A woman bears her brother’s child, a boy, the brother leaves the baby in the woods and tells her he died of natural causes. Discovering her brother’s lie, she sets forth alone to find her son. Both brother and sister wander through a countryside being scourged by three terrifying strangers, toward an apocalyptic resolution. Here comes Outer Dark, possibly the grimmest Cormac McCarthy Southern Gothic book.
Outer Dark is the second novel by American writer Cormac McCarthy, published in 1968. The time and setting are nebulous, but can be assumed to be somewhere in Appalachia, sometime around the turn of the twentieth century. The novel tells of a woman named Rinthy who bears her brother’s baby. The brother, Culla, leaves the nameless infant in the woods to die, but he tells his sister that the newborn died of natural causes and had to be buried. Rinthy discovers this lie and decides to set out and find the baby for herself.
The world of Outer Dark is a brutally nihilistic one. It represents a gestalt of irrationality and incoherence, a world that is completely strange and unapproachable. McCarthy might have had in mind the eight chapter of Gospel of Matthew verses 11 to 12: I say to you that many will come from the east and the west, and will take their places at the feast with Abraham, Isaac and Jacob in the kingdom of heaven. But the subjects of the kingdom will be thrown outside, into the darkness, where there will be weeping and gnashing of teeth.” There are thus two options for this world: the kingdom of heaven and the outer dark of hell.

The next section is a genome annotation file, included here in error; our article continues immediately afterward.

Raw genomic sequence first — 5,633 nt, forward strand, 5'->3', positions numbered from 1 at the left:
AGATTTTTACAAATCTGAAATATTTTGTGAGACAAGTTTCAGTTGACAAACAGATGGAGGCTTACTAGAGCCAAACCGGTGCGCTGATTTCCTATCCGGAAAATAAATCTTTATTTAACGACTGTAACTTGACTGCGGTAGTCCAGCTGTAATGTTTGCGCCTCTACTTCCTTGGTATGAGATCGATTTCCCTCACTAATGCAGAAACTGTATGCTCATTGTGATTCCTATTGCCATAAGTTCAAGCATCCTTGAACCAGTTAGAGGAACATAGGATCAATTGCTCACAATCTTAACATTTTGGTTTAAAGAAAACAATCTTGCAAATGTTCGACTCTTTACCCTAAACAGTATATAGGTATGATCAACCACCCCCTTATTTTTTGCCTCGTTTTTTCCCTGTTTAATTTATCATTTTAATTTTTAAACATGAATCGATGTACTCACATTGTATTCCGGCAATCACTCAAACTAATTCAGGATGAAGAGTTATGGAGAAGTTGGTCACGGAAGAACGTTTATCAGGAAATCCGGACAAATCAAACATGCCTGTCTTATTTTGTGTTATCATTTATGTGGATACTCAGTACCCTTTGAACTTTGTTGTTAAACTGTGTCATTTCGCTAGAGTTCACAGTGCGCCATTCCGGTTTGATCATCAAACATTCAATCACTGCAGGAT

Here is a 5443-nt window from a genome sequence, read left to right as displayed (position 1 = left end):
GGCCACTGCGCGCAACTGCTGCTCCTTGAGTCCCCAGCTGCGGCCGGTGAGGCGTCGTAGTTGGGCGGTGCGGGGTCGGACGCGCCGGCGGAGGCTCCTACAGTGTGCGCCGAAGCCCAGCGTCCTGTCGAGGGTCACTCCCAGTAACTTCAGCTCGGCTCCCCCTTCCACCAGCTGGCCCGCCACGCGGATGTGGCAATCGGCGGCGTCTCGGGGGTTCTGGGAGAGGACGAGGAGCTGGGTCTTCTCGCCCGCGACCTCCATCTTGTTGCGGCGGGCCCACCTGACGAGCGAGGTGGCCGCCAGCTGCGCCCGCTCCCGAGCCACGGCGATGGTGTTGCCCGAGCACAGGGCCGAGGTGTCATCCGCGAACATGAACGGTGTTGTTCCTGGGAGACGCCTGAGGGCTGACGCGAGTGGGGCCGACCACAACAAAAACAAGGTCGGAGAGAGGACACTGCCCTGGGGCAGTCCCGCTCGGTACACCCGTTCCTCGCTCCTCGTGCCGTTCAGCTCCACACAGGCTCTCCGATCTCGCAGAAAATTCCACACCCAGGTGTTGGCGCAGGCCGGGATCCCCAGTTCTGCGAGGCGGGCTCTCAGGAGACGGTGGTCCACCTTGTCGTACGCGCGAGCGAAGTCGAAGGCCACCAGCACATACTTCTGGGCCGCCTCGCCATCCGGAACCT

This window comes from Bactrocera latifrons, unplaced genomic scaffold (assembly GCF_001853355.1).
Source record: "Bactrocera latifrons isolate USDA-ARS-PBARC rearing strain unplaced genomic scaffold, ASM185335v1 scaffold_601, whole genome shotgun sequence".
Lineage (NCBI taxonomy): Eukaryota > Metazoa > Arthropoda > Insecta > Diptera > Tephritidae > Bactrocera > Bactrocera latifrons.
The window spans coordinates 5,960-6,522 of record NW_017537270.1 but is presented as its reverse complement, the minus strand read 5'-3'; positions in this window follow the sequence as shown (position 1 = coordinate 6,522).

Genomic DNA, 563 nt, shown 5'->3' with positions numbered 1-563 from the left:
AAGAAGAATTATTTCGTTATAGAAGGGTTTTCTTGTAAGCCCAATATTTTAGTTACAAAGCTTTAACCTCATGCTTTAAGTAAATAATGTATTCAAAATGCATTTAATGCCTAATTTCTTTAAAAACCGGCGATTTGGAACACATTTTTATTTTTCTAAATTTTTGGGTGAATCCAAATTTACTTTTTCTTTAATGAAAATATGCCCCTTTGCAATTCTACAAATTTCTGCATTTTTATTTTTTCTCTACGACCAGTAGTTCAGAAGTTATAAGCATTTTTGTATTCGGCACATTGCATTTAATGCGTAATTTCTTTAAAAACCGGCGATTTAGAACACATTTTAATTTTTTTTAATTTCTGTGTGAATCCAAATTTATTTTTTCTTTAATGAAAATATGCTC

Rinthy’s name is shortened version of Corinthians, referencing the First Epistle to the Corinthians.
Rinthy is described as simple minded, but this could be a reference to 1 Corinthians 3:18: let him become a fool that he may be wise. Likewise 1 Corinthians 13 reflects her own kindness which is met with reciprocal kindness and her lack of shame for giving birth and forgiveness for Culla.
The trio who follows Culla and murders those he interacts with are figures that could be the agents of retribution mentioned in the First Epistle to the Corinthians. The deeds they commit are blamed on Culla, as if his own sin has called these figures forth, a sort of Curse and mark of Cain.
Book of Revelation 3:15-16 references people who have, according to Dante, committed themselves to neither God nor the Devil are put into a waste land. Dante’s description of people who from cowardice failed to commit is applicable to Culla.
Just as Rinthy is returning to the glade, that is salvation, so Culla is destined to always return to swamp, which represents his refusal of salvation. In the world of Outer Dark sins must be confessed and owned up to in order to be forgiven, something Culla is incapable of and unaware of, according to the last words of the book.